How to implement client-based sessions
This is a special guide for Connect2id server integrators who need to deal with the requirement to support browser sessions tied to individual clients.
The traditional session model
How does this differ from the traditional session model? Normally, once a user is successfully authenticated with the Identity Provider (IdP) a session ID in the form of a cookie is stored in the browser. Subsequent OpenID Connect requests from any client via the same browser will not require the user to re-authenticate, unless this is specifically requested or the session / cookie has expired. This model is implemented by all popular public IdPs such as Google.
Side note on requesting re-authentication
Clients can explicitly request (re)authentication with OpenID Connect by
Re-authentication is also triggered if the client requests a higher
authentication strength than the previously used for the session. This is done
with the optional
acr_values (Authentication Context Class Reference)
parameter. Note for the ACR option to work the IdP must support the appropriate
authentication mechanisms (e.g. hardware token, email verification) to be
supported of course.
Tying sessions to individual clients
User sessions can also be tied to each individual client. This special model essentially turns the IdP into a private session manager for the client application and has the following effects:
- Single Sign-On (SSO) is disabled.
- A separate and fully independent IdP session is created for each user login to a given client via the same browser.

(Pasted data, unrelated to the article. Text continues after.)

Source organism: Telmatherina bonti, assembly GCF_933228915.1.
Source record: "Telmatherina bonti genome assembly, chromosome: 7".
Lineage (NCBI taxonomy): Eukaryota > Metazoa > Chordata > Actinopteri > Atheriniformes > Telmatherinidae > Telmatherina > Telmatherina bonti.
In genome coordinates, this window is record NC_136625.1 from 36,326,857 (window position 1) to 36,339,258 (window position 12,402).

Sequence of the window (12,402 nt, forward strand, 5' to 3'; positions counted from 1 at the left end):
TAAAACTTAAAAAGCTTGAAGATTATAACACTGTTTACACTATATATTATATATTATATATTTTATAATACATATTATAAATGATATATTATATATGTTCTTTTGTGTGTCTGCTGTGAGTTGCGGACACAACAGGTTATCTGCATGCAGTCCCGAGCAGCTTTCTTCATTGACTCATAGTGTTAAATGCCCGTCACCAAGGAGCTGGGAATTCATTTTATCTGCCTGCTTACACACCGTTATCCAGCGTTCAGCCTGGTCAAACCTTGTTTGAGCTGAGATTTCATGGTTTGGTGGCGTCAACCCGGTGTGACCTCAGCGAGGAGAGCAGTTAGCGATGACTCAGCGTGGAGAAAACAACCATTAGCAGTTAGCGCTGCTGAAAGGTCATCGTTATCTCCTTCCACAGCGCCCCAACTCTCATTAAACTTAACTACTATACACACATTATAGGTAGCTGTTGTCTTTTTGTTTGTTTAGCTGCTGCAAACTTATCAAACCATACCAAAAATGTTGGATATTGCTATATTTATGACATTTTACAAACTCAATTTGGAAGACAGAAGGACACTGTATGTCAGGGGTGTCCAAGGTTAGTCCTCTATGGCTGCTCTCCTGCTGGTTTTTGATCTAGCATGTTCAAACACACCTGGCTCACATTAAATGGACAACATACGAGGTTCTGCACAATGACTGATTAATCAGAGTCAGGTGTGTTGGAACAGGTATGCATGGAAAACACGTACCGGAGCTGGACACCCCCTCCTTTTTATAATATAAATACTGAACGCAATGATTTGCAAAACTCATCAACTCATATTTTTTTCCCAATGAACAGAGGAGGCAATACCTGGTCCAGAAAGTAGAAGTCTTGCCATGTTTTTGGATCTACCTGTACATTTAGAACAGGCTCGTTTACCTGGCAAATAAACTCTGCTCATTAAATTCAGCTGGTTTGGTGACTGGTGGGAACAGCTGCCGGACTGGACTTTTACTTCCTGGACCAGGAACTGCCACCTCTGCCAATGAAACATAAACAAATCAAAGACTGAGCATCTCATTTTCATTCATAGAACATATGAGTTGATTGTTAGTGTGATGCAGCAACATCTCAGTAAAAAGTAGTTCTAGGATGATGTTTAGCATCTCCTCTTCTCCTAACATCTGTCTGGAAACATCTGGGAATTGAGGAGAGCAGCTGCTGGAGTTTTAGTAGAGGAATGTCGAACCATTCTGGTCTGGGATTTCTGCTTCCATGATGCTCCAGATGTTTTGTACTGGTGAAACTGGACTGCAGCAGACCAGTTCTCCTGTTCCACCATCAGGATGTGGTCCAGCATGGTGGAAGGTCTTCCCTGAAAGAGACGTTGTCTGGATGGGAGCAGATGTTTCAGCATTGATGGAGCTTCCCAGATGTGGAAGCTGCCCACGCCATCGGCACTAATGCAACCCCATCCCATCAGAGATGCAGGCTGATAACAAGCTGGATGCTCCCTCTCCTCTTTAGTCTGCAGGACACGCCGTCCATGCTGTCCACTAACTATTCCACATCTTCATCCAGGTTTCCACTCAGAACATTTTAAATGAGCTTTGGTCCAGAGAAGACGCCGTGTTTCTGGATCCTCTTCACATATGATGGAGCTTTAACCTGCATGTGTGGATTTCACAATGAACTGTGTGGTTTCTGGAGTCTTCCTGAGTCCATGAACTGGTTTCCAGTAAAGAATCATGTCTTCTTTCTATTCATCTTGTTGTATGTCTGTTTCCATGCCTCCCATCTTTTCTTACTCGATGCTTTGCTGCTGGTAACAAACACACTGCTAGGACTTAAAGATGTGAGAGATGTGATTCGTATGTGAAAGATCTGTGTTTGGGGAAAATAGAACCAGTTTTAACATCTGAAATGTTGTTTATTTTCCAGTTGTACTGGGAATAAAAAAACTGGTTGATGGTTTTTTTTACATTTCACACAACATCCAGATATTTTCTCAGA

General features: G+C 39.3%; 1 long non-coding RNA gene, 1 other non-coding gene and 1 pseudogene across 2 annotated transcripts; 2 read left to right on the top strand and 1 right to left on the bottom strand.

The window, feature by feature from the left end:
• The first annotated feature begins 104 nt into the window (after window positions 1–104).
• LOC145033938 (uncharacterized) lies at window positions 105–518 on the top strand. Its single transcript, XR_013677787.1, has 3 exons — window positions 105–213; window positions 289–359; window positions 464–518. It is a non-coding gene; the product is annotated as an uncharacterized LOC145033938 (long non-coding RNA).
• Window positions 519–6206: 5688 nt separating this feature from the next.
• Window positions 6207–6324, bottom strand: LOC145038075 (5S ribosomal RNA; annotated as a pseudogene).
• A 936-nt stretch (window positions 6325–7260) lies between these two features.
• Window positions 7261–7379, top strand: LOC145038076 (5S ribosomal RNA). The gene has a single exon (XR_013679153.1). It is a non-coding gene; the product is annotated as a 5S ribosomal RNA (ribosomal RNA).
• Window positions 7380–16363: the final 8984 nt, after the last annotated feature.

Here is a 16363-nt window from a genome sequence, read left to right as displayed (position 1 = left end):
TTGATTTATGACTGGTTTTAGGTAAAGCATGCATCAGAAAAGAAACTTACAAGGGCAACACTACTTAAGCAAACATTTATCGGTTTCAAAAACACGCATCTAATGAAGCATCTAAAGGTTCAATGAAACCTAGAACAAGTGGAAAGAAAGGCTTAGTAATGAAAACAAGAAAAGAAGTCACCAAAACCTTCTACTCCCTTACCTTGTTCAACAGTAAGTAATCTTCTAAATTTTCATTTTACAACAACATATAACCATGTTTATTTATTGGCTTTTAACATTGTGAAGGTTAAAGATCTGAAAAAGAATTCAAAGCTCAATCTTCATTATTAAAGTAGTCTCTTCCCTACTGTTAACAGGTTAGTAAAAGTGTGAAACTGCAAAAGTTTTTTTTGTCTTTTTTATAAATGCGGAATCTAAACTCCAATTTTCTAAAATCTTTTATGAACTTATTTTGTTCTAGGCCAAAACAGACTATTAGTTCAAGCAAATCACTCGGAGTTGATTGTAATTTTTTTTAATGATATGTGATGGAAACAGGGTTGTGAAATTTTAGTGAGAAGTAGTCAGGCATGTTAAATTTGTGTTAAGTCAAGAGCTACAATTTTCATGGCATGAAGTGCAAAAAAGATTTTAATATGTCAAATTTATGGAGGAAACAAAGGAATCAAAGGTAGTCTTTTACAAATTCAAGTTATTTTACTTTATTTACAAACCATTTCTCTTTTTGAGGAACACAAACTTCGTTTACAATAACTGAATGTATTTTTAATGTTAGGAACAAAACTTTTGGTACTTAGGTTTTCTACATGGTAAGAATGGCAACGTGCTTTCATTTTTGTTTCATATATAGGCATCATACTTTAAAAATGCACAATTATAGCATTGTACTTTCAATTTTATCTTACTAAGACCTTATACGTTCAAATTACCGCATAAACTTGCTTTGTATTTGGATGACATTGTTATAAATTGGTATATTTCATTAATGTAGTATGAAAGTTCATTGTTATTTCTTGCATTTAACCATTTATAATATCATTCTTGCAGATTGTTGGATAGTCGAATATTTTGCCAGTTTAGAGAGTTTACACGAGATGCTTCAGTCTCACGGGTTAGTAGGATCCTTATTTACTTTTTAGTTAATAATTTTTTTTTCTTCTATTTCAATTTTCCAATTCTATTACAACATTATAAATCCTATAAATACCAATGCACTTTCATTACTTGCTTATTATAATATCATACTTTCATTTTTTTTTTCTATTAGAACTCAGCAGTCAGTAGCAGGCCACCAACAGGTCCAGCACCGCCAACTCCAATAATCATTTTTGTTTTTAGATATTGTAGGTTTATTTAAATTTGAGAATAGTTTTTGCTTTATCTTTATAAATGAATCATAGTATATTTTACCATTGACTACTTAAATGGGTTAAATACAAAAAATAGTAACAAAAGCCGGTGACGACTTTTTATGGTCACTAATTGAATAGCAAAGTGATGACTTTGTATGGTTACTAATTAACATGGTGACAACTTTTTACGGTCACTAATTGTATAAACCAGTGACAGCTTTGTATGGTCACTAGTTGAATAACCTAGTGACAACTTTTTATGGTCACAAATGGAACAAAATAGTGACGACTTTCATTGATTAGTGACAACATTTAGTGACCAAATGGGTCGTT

- Users will be required to authenticate for every new login with a given client.
- Users may log in with different identities (user ID) to the IdP in the same browser.
- Each client session can have unique properties (lifetime and max idle time settings, data).
- When a session expires or the user chooses to log out, this will only affect the session with the corresponding client. Other sessions of the user in the same browser will not be affected.
Hybrid / two-tier session model
To keep the Single Sign-On (SSO) capability one could devise a hybrid session model:
- One main regular (browser-only-tied) IdP session is created solely for the purpose of authenticating the user.
- When an OpenID Connect request is received the user identity is taken from the main session, then an individual client session is created as described above.
One could also implement a two-tier model where certain OpenID Connect clients are given individual sessions, while the rest use the traditional session model.
Disabling SSO for selected clients
If complete separation of the client-based sessions is not required, consider simply disabling SSO for selected clients. This is a configuration that requires a JSON query to determine which clients must not use SSO.
How to implement client-based sessions with the Connect2id server
The Connect2id server was originally designed with the traditional session model in mind, but can also support a session-per-client model.
For that the cookie format must be changed to include the OAuth 2.0 / OpenID
client_id in addition to the session ID generated by the Connect2id
Cookie format for traditional session model
The cookie value contains the session ID provided by the Connect2id server:
Cookie format for client-based session model
The name contains the
client_id to enable the login page to set multiple
session cookies (one per client) while preventing collision between them; the
value contains the [
session_id ] tuple:
The cookie value must be cryptographically protected so that the
cannot be tampered by a malicious user. A simple but effective mean to secure